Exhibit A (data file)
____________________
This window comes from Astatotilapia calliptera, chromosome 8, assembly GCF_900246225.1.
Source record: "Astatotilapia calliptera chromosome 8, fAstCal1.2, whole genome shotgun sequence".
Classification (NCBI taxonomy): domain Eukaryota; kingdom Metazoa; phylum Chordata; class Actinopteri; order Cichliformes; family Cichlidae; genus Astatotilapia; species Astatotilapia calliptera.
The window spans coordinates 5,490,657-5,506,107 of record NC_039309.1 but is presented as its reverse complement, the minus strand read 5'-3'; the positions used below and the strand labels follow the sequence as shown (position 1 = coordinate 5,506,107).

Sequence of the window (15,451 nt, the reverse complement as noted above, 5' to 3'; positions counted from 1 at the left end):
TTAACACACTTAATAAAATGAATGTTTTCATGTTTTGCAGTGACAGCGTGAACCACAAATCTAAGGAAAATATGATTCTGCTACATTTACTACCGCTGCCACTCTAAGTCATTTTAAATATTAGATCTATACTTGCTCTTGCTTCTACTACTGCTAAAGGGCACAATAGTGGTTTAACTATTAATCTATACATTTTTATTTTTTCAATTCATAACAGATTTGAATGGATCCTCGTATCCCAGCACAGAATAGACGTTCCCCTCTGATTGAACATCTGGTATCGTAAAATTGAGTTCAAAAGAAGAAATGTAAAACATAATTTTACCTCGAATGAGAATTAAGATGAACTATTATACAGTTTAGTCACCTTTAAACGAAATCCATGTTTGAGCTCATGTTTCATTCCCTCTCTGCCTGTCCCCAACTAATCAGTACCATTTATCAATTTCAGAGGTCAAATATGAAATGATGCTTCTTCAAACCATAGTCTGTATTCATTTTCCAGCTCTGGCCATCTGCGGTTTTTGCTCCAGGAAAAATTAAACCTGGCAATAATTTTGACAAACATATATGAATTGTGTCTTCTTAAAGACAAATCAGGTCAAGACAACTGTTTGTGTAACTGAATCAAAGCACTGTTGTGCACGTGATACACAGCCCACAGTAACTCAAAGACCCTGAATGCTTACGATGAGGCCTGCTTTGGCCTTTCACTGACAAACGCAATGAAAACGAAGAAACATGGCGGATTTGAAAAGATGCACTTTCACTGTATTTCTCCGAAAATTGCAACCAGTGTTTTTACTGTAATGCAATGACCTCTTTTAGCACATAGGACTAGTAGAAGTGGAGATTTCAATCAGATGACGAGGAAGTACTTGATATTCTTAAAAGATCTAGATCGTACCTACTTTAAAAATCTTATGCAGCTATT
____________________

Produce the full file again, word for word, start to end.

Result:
This window comes from Astatotilapia calliptera, chromosome 8, assembly GCF_900246225.1.
Source record: "Astatotilapia calliptera chromosome 8, fAstCal1.2, whole genome shotgun sequence".
Classification (NCBI taxonomy): domain Eukaryota; kingdom Metazoa; phylum Chordata; class Actinopteri; order Cichliformes; family Cichlidae; genus Astatotilapia; species Astatotilapia calliptera.
The window spans coordinates 5,490,657-5,506,107 of record NC_039309.1 but is presented as its reverse complement, the minus strand read 5'-3'; the positions used below and the strand labels follow the sequence as shown (position 1 = coordinate 5,506,107).

Sequence of the window (15,451 nt, the reverse complement as noted above, 5' to 3'; positions counted from 1 at the left end):
TTAACACACTTAATAAAATGAATGTTTTCATGTTTTGCAGTGACAGCGTGAACCACAAATCTAAGGAAAATATGATTCTGCTACATTTACTACCGCTGCCACTCTAAGTCATTTTAAATATTAGATCTATACTTGCTCTTGCTTCTACTACTGCTAAAGGGCACAATAGTGGTTTAACTATTAATCTATACATTTTTATTTTTTCAATTCATAACAGATTTGAATGGATCCTCGTATCCCAGCACAGAATAGACGTTCCCCTCTGATTGAACATCTGGTATCGTAAAATTGAGTTCAAAAGAAGAAATGTAAAACATAATTTTACCTCGAATGAGAATTAAGATGAACTATTATACAGTTTAGTCACCTTTAAACGAAATCCATGTTTGAGCTCATGTTTCATTCCCTCTCTGCCTGTCCCCAACTAATCAGTACCATTTATCAATTTCAGAGGTCAAATATGAAATGATGCTTCTTCAAACCATAGTCTGTATTCATTTTCCAGCTCTGGCCATCTGCGGTTTTTGCTCCAGGAAAAATTAAACCTGGCAATAATTTTGACAAACATATATGAATTGTGTCTTCTTAAAGACAAATCAGGTCAAGACAACTGTTTGTGTAACTGAATCAAAGCACTGTTGTGCACGTGATACACAGCCCACAGTAACTCAAAGACCCTGAATGCTTACGATGAGGCCTGCTTTGGCCTTTCACTGACAAACGCAATGAAAACGAAGAAACATGGCGGATTTGAAAAGATGCACTTTCACTGTATTTCTCCGAAAATTGCAACCAGTGTTTTTACTGTAATGCAATGACCTCTTTTAGCACATAGGACTAGTAGAAGTGGAGATTTCAATCAGATGACGAGGAAGTACTTGATATTCTTAAAAGATCTAGATCGTACCTACTTTAAAAATCTTATGCAGCTATT